Discord reemerged in 2015 - this time related to a migrant crisis from North Africa and the Middle East.  The UK government, led by David Cameron, again renegotiated the UK /EU relationship in early 2016 and set June 23rd as the date for another "stay or leave" referendum. Turnout was heavy with over 30 million votes cast, with the "leave" vote winning by a thin 51.9% to 48.1% margin. The referendum resulted in the collapse of not only Cameron's government but also that of his successor, Theresa May, who was unable to negotiate an exit treaty that satisfied her parliamentary constituents and the EU.  Responsibility for exit negotiations subsequently passed to Boris Johnson who was elected Prime Minister in July 2019.

An outspoken proponent of the UK's exit from the EU (Brexit) Mr. Johnson publicly committed to leaving the EU on the previously designated date of October 31, 2019 whether a treaty was in place or not (known as hard Brexit). Negotiations produced a framework for an orderly withdrawal on October 17th and, after four contentious days of debate, the UK Parliament passed the bill. Parliament simultaneously rejected the fast-track timetable favored by Mr. Johnson in order for the UK withdrawal to be completed as originally scheduled, forcing the Prime Minister to apply for another extension until January 31, 2020. At this writing it appears that the EU is inclined to grant the extension request and that Parliament will ultimately pass Mr. Johnson's proposal, but in its own good time. In any event, it seems the worst-case scenario has been averted and the UK will likely begin an orderly withdrawal from the EU beginning early in the coming year. 

Given the acrimony that has characterized the UK / EU relationship, it is difficult to imagine a point in time in which most of what we now know as the UK was inextricably joined to the European mainland both politically and economically. That actually was, in fact, the case - although one has to look back a long way to observe it.

After successfully invading in 1017, Danish Viking Cnut Sweynsson was crowned King of England and, by the end of the following year, he had gained effective control of both Scotland and Wales. The same year, the death of his elder brother (the then-reigning King of Denmark) extended Cnut's reign to Scandinavia, which he used as a platform to add Norway and parts of Sweden to his dominion. Among his first priorities after consolidating power was standardizing the coins of England with those of the parts of Scandinavia under his control. Already closely linked economically with the neighboring Holy Roman Empire, Cnut also adopted the weight of the ounce used by the Byzantine Empire to measure gold and silver for his own coinage - in practice creating a single medieval European trading market that stretched from the Atlantic Ocean to the Asian continent.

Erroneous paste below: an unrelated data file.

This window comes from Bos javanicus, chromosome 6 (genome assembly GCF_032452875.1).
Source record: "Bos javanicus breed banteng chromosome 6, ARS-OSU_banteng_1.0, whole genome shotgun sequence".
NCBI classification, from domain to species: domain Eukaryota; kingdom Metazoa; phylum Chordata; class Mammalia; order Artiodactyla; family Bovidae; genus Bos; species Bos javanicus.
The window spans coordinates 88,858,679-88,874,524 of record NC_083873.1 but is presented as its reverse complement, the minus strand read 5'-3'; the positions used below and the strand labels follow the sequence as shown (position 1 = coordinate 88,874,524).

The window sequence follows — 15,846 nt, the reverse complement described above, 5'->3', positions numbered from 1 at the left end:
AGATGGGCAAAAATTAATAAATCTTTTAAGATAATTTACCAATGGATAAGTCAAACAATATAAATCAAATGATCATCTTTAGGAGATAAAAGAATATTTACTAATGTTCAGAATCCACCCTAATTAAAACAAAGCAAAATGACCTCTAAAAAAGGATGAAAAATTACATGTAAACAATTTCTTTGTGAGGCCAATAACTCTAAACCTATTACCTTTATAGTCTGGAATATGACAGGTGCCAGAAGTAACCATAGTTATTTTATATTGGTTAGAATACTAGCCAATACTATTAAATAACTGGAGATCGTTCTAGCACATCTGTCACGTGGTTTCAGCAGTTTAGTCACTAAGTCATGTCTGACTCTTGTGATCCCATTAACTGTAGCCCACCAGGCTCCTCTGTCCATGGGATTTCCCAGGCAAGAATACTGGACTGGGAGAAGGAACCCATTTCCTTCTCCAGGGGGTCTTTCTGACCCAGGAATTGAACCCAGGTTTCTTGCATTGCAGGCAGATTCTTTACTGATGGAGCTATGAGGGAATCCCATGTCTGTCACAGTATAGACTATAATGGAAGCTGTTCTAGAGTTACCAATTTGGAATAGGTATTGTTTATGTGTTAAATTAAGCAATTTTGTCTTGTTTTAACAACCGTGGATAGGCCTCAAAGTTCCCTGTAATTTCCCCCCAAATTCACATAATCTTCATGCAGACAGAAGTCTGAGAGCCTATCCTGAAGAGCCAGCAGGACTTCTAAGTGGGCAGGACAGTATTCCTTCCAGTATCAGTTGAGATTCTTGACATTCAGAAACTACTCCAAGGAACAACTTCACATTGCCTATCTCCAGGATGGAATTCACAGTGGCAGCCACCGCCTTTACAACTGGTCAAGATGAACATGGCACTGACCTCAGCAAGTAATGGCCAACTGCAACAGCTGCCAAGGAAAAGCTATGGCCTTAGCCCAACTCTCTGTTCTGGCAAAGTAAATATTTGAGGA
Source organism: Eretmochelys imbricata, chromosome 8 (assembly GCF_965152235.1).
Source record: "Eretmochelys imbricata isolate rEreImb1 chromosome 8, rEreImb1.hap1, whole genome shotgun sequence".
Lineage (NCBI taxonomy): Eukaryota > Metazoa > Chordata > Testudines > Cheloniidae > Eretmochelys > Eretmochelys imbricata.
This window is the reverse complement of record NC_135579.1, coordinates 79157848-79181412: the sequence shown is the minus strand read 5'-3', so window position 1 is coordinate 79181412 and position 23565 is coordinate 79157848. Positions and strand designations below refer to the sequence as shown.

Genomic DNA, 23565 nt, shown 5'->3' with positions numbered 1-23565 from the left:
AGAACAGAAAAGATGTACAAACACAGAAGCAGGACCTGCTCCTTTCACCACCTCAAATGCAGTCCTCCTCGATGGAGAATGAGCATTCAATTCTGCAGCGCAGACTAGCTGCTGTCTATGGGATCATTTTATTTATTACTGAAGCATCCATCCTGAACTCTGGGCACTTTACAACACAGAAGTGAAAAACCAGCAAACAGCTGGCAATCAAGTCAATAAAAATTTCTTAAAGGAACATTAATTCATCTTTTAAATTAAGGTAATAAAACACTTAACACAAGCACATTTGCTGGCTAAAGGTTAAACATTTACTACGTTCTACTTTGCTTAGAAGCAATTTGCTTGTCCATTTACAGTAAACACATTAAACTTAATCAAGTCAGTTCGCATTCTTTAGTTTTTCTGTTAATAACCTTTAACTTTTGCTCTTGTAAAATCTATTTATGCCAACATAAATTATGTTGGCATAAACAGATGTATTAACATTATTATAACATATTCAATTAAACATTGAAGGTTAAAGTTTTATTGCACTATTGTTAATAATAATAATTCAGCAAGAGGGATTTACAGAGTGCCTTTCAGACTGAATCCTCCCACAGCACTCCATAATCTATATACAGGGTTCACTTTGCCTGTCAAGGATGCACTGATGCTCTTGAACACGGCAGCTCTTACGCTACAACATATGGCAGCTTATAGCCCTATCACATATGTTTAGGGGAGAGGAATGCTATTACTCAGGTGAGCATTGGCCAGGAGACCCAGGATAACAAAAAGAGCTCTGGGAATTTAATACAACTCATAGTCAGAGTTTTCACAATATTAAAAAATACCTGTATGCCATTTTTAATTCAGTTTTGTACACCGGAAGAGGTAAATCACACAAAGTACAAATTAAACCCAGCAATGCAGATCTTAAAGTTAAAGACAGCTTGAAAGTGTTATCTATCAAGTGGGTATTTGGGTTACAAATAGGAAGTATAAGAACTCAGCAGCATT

Unfortunately, Cnut's monetary union proved ephemeral, as it was held together by the force of his personality and it barely survived beyond his own biological expiration date in 1035. Cnut's son, Harthacnut, was proclaimed King of England in 1040 - although his brief reign ended with his death in 1042. Upon his passing, the thrones of England and Denmark were separated and Europe would have to wait the better part of 10 centuries before another monetary union was attempted.   

 

Editor's note: The intro asks the question, "Should I stay or should I go?" but we would be remiss not to point out the question is also a song title from the Clash's classic 1981 album, Combat Rock. The lyrics wrestle with the difficult decision whether to stay in a relationship. But what might be more interesting here is the single hit #1 on the charts a full decade after it was first released, proving that sometimes making history does, in fact, take time.

 

Sources:

Colchester, Max and Douglas, Jason, "Johnson's Brexit Deal Clears Hurdle in Parliament but His Timetable Is Rejected," The Wall Street Journal, October 22, 2019

Fontaine, Pascal, "The European Union Explained, Europe in 12 Lessons," The European Union, January 2014

Oliver, Neil, The Vikings, A New History, Pegasus Books, 2014

Pruitt, Sarah, "The History Behind Brexit," History, June 20, 2019